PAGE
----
Doctrine Without Scripture?

It appears that Mike Bird has offered some criticisms of our May 2004 faculty Statement on Justification. I reply below: Michael, I imagine that you are referring to the statement adopted by the faculty and board of Westminster Seminary California. A bit of . . . Continue reading →

All Dressed Up With Nowhere to Go

An HB Classic on Recovering the Reformed Confession

I regularly receive an email that says: We love what we hear on the White Horse Inn and what we get from WSC and the HB and the like and we’ve visited ostensibly Reformed congregations in our area and none of them . . . Continue reading →

All Heretics Quote Scripture

An HB Classic

One of the Ecks (there were two) is (or was it Bob Godfrey?) reputed to have said (I can’t find the reference), “All heretics quote Scripture.” If he said it, he meant it as rebuke to Luther’s appeal to Scripture. Of course, . . . Continue reading →

Could Instruments Be Idols?

Friday, in the Medieval-Reformation course I gave a lecture on Calvin’s doctrine of worship during which a student asked about instruments. I replied that Calvin (and most of the Reformed) would have viewed the introduction of instruments into the service the same . . . Continue reading →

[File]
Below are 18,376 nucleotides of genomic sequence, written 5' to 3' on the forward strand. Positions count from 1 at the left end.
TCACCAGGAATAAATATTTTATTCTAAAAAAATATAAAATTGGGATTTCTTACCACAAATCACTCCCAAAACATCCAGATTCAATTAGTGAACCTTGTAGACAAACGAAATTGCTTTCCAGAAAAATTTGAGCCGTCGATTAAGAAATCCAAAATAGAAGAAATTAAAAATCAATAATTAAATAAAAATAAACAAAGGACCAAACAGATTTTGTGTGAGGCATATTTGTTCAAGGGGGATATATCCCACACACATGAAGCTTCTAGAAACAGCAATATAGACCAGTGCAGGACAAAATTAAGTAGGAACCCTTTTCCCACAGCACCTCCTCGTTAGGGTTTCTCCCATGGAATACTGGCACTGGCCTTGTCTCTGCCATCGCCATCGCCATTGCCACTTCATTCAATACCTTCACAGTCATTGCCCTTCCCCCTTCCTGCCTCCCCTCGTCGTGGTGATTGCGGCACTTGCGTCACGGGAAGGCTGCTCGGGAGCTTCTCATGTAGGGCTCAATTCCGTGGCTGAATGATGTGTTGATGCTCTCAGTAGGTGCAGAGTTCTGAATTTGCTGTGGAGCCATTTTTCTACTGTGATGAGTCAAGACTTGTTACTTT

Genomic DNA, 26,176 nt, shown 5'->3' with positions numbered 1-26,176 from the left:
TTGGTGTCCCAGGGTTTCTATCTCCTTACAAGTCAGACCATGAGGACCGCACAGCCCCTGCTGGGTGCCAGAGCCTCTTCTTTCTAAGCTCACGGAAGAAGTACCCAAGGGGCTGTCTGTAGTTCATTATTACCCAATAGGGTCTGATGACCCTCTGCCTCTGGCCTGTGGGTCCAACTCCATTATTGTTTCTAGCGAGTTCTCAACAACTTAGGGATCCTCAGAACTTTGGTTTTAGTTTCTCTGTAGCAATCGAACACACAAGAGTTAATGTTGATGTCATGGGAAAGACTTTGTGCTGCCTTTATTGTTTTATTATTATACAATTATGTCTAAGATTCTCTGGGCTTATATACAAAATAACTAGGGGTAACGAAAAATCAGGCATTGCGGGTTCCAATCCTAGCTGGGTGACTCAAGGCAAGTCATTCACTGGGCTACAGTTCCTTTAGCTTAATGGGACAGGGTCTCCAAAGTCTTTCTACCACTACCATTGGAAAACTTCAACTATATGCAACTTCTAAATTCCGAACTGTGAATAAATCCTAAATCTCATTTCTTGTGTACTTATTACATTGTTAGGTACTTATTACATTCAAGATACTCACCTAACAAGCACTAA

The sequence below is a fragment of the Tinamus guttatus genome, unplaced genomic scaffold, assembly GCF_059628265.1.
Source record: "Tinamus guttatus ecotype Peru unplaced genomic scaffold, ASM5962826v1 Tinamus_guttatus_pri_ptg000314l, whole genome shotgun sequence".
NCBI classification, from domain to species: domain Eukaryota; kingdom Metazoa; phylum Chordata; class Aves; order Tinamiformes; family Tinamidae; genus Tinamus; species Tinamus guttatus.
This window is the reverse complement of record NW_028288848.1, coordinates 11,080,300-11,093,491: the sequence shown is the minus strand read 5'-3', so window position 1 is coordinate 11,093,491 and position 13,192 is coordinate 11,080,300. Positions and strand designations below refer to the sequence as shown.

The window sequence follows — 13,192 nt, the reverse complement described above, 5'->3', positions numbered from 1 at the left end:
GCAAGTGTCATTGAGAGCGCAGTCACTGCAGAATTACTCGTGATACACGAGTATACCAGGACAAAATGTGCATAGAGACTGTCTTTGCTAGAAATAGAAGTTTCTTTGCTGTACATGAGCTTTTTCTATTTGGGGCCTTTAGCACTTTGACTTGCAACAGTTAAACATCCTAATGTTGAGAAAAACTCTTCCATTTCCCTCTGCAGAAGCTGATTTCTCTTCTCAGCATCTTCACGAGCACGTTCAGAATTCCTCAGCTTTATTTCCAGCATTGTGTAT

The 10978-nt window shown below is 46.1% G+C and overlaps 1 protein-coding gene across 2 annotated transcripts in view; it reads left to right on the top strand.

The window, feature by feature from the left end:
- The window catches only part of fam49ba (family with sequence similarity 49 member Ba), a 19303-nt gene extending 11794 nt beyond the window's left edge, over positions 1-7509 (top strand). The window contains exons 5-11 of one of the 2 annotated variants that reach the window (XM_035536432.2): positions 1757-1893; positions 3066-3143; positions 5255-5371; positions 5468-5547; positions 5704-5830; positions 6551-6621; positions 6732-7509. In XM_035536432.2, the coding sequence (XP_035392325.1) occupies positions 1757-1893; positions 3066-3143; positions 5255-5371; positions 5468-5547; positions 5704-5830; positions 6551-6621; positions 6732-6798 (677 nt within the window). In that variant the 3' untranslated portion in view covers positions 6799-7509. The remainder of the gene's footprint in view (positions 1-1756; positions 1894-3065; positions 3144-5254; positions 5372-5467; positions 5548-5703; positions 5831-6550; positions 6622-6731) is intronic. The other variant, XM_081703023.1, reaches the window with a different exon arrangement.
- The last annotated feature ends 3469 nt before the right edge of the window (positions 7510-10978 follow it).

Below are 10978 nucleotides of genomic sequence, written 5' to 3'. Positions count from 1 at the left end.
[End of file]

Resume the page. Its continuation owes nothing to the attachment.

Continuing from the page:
Heidelcast 31: Bringing Reformation To the Congregation


The Reformation is not only a doctrine and a piety. It is those two things but it is also a practice. It entails change in the life of the congregation, not for its own sake but for the sake of bringing that . . . Continue reading →

A Plan For Reforming Worship

Let’s say that a pastor decided that he wanted to reform the worship services of his congregation toward the earlier Reformed pattern of singing God’s Word without musical instruments. How would he go about it? Though we’re working with a concrete example, . . . Continue reading →

Always Abusing Semper Reformanda

The Reformation churches have some wonderful slogans that are chock full of important truths. Sometimes, however, these slogans can be misconstrued, misreported, and misunderstood. With the possible exception of sola Scriptura (by Scripture alone), none of these slogans has been mangled more . . . Continue reading →